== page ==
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Legal Guardianship Vs. a Will – Which Option is Right For You | Stevens Law
Legal Guardianship Vs. a Will – Which Option is Right for You
As a parent, your most important job is to protect and provide for your children. And one of the best ways to protect your children even after you pass on is by planning your estate. Estate planning Is a legal arrangement that a property owner makes while still alive so that when he/she passes on, their property will be given to their surviving children, spouse, and other named beneficiaries. However, estate planning, particularly the one meant for the surviving children, comes in many forms; it can be by drafting a Will or by appointing legal guardianship. In this article, we will critically explain the two forms of estate planning and also show you which option is right for you.
So, let’s get on with it.
Legal guardianship is a legal arrangement where an entity, called a legal guardian, is appointed (at his or her own will) to take care of another person’s personal and financial affairs. Anybody can establish legal guardianship for many reasons. For instance, it could be established by parents with surviving children who feel like leaving a portion of their assets to them should they pass on. Also, legal guardianship may be established by normal adults when they cannot make personal decisions due to disability or illness.
As we said earlier, every legal guardianship agreement must include an entity, often called a legal guardian. The role of a legal guardian is to make decisions regarding the child(ren)’s protection, education, care, discipline, etc.
Surviving children of a deceased person are one of the people we can say that legal guardianship is made for. This is because, as parents, you would want your children to be under the care of someone that will truly care for them should the inevitable, which is death, happens. Therefore, by appointing a legal guardian, the responsibility of your surviving children will fall on the entity you appointed.
Another group of people who needs a legal guardian are adults who are unable to make decisions for themselves due to disability or illness.
It should, however, be noted that people who anticipate the need for someone to make decisions on their behalf in the future may also consider establishing legal guardianship.
Just like it is in every other form of estate planning, establishing legal guardianship also follows some specific processes. We shall briefly look at the steps:
A Will can be seen as a legal document created by a property owner outlining how their assets are to be distributed and who they should be distributed to after they have passed on. A will is called a legal document because it represents the decisions or wishes of a particular entity, even if they are not alive to anyone. A will is different from a legal guardianship; for a start, they are structured differently, and also, they don't deal with the same thing. While legal guardianship makes use of an appointed living entity to enforce the wishes of a deceased, a will uses a written document (can sometimes be a video or audio recording).
Just like in legal guardianship, creating a Will also involves some important steps. We shall briefly look at them.
1. Before you attempt to create a will, you must first identify all the assets that belong to you. After you have identified them, the next step would be to decide what property and assets will be included in the will.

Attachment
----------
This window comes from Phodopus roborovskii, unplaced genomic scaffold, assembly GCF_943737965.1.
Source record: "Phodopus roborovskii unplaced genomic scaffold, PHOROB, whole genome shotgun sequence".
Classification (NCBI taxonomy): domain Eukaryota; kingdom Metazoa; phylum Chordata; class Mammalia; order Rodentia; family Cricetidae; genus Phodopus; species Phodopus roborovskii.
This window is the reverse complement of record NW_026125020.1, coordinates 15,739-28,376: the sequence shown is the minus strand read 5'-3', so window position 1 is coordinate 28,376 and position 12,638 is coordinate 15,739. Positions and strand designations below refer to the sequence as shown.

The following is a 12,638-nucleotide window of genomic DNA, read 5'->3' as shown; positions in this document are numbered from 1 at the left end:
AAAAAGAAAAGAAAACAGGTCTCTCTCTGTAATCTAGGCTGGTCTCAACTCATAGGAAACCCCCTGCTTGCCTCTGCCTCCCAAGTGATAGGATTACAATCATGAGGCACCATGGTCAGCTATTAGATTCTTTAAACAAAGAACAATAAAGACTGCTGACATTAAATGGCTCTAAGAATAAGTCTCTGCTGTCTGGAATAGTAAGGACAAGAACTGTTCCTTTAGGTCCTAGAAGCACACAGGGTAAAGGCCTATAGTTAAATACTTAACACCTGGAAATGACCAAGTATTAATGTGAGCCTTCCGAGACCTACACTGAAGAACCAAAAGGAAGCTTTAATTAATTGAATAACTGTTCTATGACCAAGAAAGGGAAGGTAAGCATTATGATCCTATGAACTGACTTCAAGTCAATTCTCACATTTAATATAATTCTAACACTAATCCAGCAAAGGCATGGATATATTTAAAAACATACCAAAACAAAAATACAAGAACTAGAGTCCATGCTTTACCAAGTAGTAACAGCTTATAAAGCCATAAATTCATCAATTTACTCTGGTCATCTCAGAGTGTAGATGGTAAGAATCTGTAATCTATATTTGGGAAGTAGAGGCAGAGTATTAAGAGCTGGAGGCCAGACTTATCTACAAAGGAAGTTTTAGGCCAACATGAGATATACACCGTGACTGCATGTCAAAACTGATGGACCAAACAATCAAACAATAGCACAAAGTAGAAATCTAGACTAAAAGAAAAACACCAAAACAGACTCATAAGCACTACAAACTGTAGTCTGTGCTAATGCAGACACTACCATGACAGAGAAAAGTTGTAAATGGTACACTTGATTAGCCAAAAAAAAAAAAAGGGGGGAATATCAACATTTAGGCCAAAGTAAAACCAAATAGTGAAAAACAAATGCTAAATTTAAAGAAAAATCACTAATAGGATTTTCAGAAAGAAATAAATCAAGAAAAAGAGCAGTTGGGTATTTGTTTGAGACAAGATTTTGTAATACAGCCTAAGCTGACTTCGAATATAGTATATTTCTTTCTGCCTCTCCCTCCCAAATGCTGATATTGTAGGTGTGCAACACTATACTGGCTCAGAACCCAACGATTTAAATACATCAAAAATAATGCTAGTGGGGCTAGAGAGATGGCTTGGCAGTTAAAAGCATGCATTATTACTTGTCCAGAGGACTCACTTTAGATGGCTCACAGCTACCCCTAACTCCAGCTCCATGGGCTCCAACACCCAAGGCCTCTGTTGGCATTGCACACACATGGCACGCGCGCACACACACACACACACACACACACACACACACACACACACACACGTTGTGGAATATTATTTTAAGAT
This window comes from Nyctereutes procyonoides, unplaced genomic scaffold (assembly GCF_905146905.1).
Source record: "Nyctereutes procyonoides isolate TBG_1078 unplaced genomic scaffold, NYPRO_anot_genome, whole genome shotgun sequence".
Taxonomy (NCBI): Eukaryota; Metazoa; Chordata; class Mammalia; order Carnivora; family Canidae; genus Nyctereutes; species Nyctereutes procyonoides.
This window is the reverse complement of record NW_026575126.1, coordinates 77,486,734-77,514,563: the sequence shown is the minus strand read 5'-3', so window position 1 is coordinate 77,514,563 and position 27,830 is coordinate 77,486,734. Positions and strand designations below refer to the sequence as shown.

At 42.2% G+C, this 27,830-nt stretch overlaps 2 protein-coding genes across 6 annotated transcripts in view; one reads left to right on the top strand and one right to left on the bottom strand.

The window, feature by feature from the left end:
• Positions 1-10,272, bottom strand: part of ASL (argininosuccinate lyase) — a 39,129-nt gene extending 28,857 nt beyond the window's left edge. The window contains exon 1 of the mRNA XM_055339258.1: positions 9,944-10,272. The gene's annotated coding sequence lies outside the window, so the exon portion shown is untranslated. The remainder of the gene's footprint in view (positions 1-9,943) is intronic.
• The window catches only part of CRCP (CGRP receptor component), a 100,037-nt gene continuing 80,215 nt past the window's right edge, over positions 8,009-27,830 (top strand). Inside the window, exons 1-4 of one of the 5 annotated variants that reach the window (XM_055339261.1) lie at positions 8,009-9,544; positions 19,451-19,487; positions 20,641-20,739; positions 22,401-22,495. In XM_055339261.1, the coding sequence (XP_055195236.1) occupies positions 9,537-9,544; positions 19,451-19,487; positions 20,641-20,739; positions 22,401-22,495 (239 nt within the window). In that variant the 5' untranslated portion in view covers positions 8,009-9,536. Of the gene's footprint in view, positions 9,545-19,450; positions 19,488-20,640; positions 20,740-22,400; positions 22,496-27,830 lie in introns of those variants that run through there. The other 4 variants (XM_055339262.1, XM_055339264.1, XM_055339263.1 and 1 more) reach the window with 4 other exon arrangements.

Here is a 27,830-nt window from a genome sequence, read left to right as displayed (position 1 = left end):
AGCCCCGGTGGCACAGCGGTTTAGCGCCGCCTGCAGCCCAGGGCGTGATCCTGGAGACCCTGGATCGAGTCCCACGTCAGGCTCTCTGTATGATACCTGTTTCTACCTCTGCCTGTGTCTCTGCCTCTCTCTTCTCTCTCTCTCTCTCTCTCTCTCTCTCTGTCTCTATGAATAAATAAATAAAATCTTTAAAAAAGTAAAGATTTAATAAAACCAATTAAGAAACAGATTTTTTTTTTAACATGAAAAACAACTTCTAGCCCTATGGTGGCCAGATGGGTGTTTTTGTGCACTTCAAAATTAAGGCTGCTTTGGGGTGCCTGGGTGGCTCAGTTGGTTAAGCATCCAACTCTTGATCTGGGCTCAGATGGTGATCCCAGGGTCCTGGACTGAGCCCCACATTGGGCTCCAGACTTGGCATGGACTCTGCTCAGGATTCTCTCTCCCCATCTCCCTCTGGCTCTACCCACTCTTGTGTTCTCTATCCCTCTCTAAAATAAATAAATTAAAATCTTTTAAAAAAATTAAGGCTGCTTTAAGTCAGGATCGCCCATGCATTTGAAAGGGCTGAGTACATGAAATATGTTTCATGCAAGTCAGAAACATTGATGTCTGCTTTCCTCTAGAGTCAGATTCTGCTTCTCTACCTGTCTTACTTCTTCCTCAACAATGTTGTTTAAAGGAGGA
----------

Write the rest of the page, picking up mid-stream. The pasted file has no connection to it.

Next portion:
2. After you have decided which of your assets/property will be added to the will, the next step would be to choose an executor to carry out the instructions in the will.
3. Since the purpose of creating a Will is to leave something behind for people when you pass on, the next step in creating a Will is to determine who will be the beneficiaries of your will.
4. There are situations where a trust or other provisions will be needed, so it is important that you critically think your options through.
5. After you have successfully done all the things we have mentioned, the next step would be to consult your attorney to help you draft the will.
6. The last step would be to sign and date the will with witnesses present.
Legal Guardianship vs. a Will, Which Option is Right for You?
The simple and short answer to this is that legal guardianship and a last Will serve different purposes, and thus, we can’t specifically say that a particular option is the right one for you. Legal guardianship, for example, can be a helpful mechanism for providing care and decision-making for individuals, particularly children who cannot care for themselves. A Will, on the other hand, is a legal document that provides clear instructions for the distribution of property and assets after the property owner's death.
However, depending on the situation, it is quite possible for legal guardianship and a will to be used together to provide comprehensive planning for the future.
Contact us at Stevens and Company Law Corporation For Professional Help
In conclusion, deciding between legal guardianship and a will depends on your specific circumstances and your family's needs. Each option has advantages and drawbacks, making it essential to consider the most suitable for your situation carefully.
If you need assistance determining the right choice for your family or require professional guidance in drafting a will or establishing legal guardianship, consider contacting Stevens and Company Law Corporation. Our team of experienced attorneys based in British Columbia can provide expert advice tailored to your unique needs and help you make an informed decision. Contact Stevens and Company Law Corporation today to schedule a consultation and ensure your family's future is well-protected.